Marc Faber is an economic historian, investment analyst, entrepreneur, and writer. He went to school in Geneva and Zurich, and studied Economics at the University of Zurich. He went on to be a trader and managing director of Drexel Burnham Lambert when the firm was the junk-bond king of Wall Street. He later set up his own business to act as an investment adviser, and fund manager. He is board director of numerous companies, including Ivanhoe Mines. He is also a regular speaker at various investment seminars, and a regular contributor to several leading financial publications around the world. He is now based in Thailand, and publishes a monthly investment newsletter, The Gloom, Boom Doom Report, under the name Dr Doom. He became well known for advising his clients to get out of the stock market one week before the October 1987 crash.
Marc Faber is known for his contrarian investment approach, and he runs his own company based on the same philosophy.
A regular speaker on the investment circuit, often in the financial press for his non-conformist viewpoint and alternative investment philosophy, he specializes in the Asian markets, and focuses on advising clients on investments that have great potential.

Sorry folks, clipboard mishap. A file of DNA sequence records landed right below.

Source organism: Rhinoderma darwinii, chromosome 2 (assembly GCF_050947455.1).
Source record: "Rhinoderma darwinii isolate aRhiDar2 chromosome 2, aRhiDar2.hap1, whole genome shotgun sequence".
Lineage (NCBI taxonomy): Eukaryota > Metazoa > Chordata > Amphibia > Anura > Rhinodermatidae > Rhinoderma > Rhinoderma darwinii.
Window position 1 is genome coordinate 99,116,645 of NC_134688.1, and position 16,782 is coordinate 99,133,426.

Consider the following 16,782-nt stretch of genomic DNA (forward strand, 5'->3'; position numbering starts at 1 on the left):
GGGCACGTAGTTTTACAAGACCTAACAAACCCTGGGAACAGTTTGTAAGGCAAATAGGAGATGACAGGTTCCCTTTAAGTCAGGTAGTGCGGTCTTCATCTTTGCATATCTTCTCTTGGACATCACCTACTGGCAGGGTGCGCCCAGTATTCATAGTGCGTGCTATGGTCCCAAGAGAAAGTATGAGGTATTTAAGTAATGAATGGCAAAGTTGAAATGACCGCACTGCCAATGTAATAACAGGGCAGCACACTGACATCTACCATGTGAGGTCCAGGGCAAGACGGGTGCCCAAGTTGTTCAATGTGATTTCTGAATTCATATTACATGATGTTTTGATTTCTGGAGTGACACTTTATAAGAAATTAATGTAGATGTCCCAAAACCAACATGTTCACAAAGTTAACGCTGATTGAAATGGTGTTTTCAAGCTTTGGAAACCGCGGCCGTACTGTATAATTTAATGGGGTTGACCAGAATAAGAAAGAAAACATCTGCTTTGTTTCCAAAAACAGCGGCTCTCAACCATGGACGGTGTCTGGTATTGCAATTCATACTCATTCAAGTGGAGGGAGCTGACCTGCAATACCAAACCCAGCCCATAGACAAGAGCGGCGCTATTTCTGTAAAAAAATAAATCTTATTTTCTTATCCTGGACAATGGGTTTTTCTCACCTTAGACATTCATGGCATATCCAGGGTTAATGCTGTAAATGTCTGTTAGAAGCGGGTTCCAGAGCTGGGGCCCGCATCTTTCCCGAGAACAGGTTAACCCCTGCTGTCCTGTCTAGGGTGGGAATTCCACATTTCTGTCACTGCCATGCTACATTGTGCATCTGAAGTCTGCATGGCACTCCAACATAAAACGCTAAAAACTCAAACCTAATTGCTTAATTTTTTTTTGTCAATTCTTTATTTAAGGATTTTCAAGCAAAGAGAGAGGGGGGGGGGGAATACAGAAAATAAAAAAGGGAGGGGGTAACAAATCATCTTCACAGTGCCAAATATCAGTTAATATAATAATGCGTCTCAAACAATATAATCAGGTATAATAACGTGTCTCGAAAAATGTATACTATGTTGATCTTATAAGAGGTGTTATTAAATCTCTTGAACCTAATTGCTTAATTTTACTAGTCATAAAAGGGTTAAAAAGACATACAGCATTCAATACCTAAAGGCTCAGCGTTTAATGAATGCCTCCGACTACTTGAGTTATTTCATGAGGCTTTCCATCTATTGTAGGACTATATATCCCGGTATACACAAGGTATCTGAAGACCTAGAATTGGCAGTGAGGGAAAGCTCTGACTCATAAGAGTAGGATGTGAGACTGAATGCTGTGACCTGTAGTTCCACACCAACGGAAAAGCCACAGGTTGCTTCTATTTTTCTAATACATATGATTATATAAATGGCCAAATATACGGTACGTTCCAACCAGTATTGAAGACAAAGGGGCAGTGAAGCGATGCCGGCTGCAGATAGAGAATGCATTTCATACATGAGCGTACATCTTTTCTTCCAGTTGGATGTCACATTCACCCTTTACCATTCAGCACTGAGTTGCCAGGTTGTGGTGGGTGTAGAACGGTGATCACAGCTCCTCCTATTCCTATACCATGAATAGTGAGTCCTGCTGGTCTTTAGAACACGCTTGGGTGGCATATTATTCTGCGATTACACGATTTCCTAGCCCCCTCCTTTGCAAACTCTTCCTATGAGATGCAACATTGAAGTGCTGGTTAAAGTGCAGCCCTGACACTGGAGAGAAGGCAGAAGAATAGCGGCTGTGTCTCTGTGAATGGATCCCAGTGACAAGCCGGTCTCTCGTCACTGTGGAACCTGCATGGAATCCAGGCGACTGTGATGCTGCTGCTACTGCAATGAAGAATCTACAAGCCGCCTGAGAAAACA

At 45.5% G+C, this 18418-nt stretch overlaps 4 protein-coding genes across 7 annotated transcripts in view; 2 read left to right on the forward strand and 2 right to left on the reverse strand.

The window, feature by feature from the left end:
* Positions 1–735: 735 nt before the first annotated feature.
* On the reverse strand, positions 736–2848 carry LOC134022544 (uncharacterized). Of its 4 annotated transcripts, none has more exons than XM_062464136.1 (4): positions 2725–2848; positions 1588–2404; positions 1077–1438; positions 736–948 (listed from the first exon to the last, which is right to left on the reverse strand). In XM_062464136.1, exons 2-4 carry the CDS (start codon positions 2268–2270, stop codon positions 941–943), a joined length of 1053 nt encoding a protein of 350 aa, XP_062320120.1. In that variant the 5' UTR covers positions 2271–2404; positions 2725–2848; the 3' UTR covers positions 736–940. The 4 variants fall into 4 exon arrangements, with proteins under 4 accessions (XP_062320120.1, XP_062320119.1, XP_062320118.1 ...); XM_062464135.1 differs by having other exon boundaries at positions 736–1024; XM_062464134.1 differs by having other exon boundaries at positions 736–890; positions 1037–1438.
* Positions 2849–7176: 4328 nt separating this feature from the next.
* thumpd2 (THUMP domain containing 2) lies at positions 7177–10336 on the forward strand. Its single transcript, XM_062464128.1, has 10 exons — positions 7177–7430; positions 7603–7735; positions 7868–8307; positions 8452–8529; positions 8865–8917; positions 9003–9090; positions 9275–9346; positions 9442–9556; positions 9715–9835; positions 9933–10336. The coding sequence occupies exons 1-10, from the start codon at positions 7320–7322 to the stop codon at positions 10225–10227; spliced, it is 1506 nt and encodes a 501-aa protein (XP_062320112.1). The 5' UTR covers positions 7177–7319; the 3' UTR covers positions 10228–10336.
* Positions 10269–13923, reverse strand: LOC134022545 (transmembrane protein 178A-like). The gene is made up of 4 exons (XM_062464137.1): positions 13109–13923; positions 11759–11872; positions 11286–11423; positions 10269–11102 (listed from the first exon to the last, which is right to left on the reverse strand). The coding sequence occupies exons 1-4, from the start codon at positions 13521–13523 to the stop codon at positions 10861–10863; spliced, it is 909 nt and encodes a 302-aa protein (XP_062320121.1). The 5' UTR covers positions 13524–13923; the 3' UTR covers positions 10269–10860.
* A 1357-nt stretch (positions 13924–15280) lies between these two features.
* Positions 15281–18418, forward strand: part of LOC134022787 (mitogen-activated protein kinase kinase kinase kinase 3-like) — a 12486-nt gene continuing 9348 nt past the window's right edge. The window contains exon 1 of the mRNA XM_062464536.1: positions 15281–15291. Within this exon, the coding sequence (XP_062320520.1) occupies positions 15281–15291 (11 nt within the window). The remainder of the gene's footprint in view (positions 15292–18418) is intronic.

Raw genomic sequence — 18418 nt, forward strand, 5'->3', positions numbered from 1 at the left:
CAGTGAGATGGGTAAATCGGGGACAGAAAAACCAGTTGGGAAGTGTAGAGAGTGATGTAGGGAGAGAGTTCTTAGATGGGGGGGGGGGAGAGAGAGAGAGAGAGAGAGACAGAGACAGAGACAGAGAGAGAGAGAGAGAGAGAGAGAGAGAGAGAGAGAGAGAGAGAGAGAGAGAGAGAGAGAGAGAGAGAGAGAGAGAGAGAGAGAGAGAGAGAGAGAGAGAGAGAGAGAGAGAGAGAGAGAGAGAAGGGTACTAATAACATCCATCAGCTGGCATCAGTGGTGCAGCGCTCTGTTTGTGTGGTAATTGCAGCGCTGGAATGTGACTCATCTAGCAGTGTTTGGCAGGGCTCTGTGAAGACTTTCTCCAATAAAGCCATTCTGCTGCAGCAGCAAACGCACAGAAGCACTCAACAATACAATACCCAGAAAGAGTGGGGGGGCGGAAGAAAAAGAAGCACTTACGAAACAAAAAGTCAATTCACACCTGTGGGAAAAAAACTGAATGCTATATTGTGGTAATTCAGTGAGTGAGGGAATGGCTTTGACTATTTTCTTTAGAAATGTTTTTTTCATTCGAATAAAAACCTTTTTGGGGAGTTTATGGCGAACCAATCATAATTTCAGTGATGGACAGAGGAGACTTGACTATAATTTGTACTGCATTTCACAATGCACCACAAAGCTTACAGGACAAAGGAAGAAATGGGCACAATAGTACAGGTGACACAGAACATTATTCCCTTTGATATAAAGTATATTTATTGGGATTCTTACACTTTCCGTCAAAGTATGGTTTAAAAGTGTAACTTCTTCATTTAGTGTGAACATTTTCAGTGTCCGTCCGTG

He is a regular contributor to several leading publications, including the Herald Tribune, the Wall Street Journal, Forbes, and International Wealth, as well as several websites.
His market predictions have been timely: in 1987, he warned his clients to cash out a week before Black Monday on Wall Street; in 1990, he forecast the bursting of the Japanese Bubble; in 1993, he correctly predicted the collapse in US gaming stocks; and in 1997, he foresaw the Asia–Pacific financial crisis.
He invests and acts as a fund manager to private wealthy clients, and publishes a monthly investment newsletter, The Gloom, Boom & Doom Report, which highlights unusual investment opportunities.
He has given many interviews that reflect his bearish views on a wide variety of investments, including stocks, real estate, and commodities.
He takes a bearish approach to the long-term outlook for the US dollar, as he believes that the Fed is oversupplying money, which has a negative impact on inflation, and is bad for the value of the currency.
Since 2000, he has accurately predicted the rise of oil, precious metals, and other commodities, as well as the slide of US dollar from 2002, and various mini-corrections since then.
He predicted the peak of the US housing bubble earlier than most, and now foresees a new wave of credit collapses across the world.
In his book, Tomorrow’s Gold: Asia’s Age of Discovery, he predicted the rise of the Chinese market and economy.
He has been successful in forecasting the performance of US equities over the past few years, and he remains pessimistic about the prospects for the American economy and stock market.
Believes that there are few value investments still around, except for farmland, and real estate in some emerging markets, such as Argentina and Vietnam.
“A mania is a mania, and the experts are caught in it just as the public is.”Marc Faber